Gender Research Seminar 2016


Interuniversity Gender Research Seminar - 17 & 18 May 2016

Having an interdisciplinary focus, since 2010, this yearly course provides PhD and advanced MA students whose research is situated in or related to the field of Gender and/or Diversity Studies with in-depth and advanced training in contemporary Gender Studies and theory and methodology in related fields, such as Sexuality Studies, Cultural Studies, Postcolonial Studies, etc., next to general scholarly skills such as reading, writing, discussing and presenting. The course is not limited to issues of gender alone, but aims to attract students broadly interested in subjectivity, identity, diversity and agency and questions of (in)equality and power in society and culture from a critical research perspective.

This year’s focus is on Moralities and the Intimate Life: Late capitalism has witnessed significant transformations of the intimate life and relations and practices of intimacy, care and kinship, including changes that have been induced by processes of globalization and new technologies. There has been a diversification of the ways in which relationships are constituted (living together unmarried, polyamorous relationships, LGBT relationships, living alone, mail-order brides…), cohabitation is organized (communes, cohousing, kangaroo housing…), families are formed (ART, surrogacy, marriage migration, transnational adoption, transnational parenting, blended families, single parenthood, co-parenting, foster families,…) and communities of intimacy, care and kinship are molded (temporary communities, sites and meetings online, virtual communities and connections and transnational relations of care). The seminar will feature speakers and respondents form various disciplines (history, women’s studies, literary studies, sociology, anthropology, moral philosophy,…) to explore feminist and postcolonial perspectives and theorizations of these new (or not so new) intimacies and the moral discourses they produce. Questions include but are not limited to: In what ways do ethnocentric and objectivist scientized language obfuscate moral assumptions and socio-economic, raced, gendered, religious/secular, and aged, unequal power relations? How do they work to legitimize increased policy intervention in the personal lives of target groups? In what ways do new (or not so new) types of relationships of love and care, (co)habitation and building households challenge (or reproduce) normative assumptions of relationships, family, kinship and (national) belonging? To what extent do they succeed to expand definitions of relationships, families, households and communities and what are the new exclusions, inequalities and moral dilemmas they create? What lessons can be learned from historical accounts in relation to understandings of the intimate life? How has the intimate life been imagined in the arts and literature and how do these cultural representations affect our moral understandings? How are changes in the intimate life reflected in legal language, state law and policy? What is made visible legally and socio-politically and what remains excluded or silenced?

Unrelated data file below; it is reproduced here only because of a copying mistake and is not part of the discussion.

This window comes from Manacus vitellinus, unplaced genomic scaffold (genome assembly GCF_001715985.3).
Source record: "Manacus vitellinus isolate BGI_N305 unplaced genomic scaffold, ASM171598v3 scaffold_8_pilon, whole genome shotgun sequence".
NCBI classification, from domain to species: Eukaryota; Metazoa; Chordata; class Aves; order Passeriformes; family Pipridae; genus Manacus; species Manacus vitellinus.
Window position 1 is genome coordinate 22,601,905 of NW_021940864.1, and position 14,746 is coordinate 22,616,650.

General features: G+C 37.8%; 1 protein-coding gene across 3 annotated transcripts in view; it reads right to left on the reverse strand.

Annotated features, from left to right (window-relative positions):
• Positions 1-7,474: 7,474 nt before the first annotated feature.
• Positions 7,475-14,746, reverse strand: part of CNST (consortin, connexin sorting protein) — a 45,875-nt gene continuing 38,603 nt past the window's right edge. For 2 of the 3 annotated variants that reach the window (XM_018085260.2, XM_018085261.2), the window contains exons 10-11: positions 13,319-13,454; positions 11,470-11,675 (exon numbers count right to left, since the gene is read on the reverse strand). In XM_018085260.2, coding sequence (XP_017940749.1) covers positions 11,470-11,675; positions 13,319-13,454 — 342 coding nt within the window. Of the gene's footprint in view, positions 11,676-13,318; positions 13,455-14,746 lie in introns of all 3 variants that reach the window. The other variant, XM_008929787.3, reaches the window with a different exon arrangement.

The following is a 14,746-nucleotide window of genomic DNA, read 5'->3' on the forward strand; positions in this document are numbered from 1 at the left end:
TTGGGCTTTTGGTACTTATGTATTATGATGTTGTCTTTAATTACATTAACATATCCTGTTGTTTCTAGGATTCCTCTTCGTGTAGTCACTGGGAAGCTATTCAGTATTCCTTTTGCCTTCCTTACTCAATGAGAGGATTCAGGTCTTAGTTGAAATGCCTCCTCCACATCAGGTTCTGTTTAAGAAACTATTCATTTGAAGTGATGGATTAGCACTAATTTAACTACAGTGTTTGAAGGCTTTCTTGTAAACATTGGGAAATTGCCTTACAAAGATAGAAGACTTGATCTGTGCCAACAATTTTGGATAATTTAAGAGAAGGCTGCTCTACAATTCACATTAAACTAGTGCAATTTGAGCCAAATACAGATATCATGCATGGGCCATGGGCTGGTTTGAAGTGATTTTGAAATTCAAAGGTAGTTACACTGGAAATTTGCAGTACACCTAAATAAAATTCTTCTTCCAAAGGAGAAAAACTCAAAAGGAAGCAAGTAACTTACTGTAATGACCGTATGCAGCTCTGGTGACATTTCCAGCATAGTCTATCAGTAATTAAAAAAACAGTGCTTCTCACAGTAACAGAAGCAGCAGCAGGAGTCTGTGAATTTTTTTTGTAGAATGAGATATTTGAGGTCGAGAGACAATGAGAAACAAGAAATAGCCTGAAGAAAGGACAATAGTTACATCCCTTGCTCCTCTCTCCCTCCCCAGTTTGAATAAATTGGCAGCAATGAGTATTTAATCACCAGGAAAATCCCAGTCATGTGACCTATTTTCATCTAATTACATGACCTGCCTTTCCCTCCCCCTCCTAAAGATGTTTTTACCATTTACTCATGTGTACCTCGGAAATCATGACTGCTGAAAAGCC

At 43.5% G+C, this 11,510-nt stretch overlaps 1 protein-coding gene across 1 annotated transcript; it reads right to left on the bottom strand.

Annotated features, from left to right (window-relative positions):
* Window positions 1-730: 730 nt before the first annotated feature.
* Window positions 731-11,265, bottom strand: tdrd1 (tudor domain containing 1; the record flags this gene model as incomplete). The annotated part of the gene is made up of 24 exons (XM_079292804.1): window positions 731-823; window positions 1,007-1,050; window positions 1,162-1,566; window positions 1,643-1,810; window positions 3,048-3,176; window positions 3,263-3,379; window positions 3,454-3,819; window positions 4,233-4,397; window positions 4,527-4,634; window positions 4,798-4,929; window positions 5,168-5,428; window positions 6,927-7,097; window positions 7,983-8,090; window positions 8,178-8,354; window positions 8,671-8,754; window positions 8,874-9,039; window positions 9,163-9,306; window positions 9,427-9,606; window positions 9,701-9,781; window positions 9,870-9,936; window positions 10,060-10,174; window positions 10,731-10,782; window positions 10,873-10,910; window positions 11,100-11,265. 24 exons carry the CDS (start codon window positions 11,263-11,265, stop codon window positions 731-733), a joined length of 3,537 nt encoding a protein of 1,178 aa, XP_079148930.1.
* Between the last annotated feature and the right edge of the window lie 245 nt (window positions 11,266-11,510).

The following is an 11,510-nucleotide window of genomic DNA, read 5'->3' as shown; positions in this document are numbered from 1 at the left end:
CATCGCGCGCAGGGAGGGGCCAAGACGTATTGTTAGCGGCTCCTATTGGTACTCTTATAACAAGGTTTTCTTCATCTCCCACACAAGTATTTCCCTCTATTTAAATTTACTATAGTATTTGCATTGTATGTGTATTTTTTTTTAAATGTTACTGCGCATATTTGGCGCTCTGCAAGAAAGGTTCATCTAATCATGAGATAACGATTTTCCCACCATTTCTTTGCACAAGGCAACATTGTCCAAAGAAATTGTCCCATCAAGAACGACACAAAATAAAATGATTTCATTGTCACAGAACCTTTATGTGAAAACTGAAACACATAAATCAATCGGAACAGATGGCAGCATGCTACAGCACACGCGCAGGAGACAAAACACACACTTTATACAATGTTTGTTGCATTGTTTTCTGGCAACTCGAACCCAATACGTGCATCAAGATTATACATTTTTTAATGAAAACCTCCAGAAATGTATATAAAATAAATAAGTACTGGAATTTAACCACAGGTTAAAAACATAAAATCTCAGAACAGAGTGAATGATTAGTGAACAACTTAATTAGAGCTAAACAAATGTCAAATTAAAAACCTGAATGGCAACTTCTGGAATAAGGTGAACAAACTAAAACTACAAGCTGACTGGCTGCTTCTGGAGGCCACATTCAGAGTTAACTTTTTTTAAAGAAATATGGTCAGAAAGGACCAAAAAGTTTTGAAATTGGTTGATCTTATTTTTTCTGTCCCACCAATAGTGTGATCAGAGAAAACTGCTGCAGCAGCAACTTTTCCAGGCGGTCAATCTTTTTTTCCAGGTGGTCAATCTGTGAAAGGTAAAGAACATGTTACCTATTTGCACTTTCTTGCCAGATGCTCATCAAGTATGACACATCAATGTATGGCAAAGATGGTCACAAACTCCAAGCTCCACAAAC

The course set-up will involve a two-day full programme of lectures, guest lectures and parallel master classes. Here you can find the programme, more information on the lectures, on the master classes; and practical information. Students attend all morning sessions and the evening lecture. In addition, they are assigned to one parallel master class on each day and prepare all reading assignments. They choose one master class in which to present their research related to the class theme. The morning and evening lectures are open to everyone.

Confirmed speakers: Dr. Jennie Bristow (Visiting Research Fellow, Centre for Parenting Cuture studies, SSPSSR, University Kent); Prof. Dr. Matt Cook (Birkbeck University of London, UK, Department of History, Classics and Archaeology), Prof. Dr. Dilek Cindoğlu (Abdullah Gül University, Turkey, Faculty of Humanities and Social Sciences) and Dr. Ilke Turkmendag (Newcastle University, UK, School of Law).

Due to unforeseen circumstances, the evening lecture by Prof. Dr. David Eng (University of Pennsylvania) that was scheduled for the 17th of May 2016 has been cancelled. Apologies for any inconvenience.

Registration by sending an email to

For more information click on the following hyperlinks